So much "Useless" beauty

Jia Zhangke tries on clothing

Perhaps cinema is useless. Jia Zhangke entertains this idea — as a subtext — in his 2007 documentary Useless.

As the waves of raves for Jia have rolled in, I've felt a bit detached. In the case of Useless, however, I responded immediately to Jia's vision. By focusing on clothing and to some extent fashion, he takes on subjects I find inherently filmic. (I'll watch documentaries about Yves Saint-Laurent, Yohji Yamamoto, and yes, I'm a Project Runway devotee). More important, he appears to be outside his comfort zone. The friction that results, and the deep ambiguity and ambivalence at the heart of Jia's movie, reward repeat viewings.

Useless takes its title partly from a clothing label of that name started by designer Ma Ke, who is profiled in the second of the film's three sections. After she muses on the "shame" of China being associated with mass-produced cheap goods, Jia films the unveiling of her debut collection for Paris Fashion Week, where at least one older European model is nonplussed by the weight of the clothing, which has been dug up from the ground after a period of burial.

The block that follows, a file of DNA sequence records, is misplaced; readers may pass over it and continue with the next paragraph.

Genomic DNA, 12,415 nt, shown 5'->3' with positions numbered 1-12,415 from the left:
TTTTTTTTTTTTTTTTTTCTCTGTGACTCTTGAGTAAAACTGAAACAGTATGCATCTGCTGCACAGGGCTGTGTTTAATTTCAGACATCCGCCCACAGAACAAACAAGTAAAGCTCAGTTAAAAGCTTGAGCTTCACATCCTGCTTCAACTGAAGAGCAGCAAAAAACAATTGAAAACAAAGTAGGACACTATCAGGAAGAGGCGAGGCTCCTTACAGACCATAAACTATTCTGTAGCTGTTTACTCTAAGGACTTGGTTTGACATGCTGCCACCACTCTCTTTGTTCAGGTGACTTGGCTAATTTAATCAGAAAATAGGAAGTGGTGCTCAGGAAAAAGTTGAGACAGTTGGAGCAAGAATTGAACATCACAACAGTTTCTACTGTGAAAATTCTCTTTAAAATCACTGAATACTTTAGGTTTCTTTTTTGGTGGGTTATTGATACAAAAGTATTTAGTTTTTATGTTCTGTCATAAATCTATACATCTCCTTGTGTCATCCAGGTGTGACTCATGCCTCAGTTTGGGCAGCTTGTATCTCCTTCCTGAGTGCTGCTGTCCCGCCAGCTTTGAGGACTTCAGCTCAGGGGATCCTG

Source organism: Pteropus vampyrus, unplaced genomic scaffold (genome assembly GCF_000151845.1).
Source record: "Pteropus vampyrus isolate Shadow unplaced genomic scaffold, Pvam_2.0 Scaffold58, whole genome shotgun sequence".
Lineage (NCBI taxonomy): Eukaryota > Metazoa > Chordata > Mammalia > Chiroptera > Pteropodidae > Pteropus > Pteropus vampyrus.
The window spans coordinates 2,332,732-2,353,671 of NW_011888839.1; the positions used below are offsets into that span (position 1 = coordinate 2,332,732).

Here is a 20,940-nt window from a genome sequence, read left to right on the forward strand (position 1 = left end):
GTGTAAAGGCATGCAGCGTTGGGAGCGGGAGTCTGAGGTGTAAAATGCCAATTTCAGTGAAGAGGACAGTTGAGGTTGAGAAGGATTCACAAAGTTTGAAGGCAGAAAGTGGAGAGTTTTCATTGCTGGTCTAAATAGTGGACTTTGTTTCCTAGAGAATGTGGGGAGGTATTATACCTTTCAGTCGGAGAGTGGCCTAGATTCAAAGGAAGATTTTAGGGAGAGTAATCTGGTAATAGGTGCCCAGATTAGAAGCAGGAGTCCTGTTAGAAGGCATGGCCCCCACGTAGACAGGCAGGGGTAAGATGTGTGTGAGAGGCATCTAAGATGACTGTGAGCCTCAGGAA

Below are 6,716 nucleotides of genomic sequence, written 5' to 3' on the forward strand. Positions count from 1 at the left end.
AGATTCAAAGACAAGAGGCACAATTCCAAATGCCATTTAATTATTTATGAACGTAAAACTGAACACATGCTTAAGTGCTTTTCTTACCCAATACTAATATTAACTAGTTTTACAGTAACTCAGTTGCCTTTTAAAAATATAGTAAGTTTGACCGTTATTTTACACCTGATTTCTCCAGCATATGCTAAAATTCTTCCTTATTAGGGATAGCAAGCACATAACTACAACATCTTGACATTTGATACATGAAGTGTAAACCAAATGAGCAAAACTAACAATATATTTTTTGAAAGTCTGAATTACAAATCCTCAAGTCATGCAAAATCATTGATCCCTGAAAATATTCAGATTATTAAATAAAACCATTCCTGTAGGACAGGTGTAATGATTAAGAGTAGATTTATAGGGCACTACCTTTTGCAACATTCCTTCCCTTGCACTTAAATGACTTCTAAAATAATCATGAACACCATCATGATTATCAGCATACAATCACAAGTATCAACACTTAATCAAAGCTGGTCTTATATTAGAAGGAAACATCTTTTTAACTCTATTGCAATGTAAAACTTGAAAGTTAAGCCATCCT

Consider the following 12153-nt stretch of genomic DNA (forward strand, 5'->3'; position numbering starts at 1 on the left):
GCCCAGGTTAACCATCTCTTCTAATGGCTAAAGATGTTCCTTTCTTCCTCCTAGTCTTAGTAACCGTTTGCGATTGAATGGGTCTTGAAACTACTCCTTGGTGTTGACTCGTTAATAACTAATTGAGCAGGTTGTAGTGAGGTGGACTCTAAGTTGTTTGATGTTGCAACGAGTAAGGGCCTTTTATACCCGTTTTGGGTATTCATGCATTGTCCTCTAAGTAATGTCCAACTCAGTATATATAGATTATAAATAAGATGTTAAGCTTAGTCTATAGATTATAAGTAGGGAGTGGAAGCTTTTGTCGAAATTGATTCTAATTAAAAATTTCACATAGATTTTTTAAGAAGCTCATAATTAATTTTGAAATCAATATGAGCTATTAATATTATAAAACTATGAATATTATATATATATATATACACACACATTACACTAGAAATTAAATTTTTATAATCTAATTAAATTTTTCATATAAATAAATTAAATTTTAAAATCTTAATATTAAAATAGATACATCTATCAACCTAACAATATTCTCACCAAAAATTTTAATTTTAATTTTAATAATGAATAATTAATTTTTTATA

The potential meaning of such moments ricochets silently — yet far from painlessly off the gorgeous gliding images of employees at work in a clothing factory in the beginning of the film, and a somewhat dramatized portrait of an obsolete tailor shop in Jia's hometown of Fengyang at the close. Some reviews have faulted Useless for not relying on literal touches such as intertitles or voice-overs. But when Ma Ke's deluxe car heedlessly speeds by a tailor on foot, Jia doesn't need words to make a point. He isn't out to damn Ma Ke — my guess is that the filmmaker in him identifies with her.


Thurs/5 and Sun/8, call for times

Yerba Buena Center for the Arts

701 Mission, SF

(415) 978-2700

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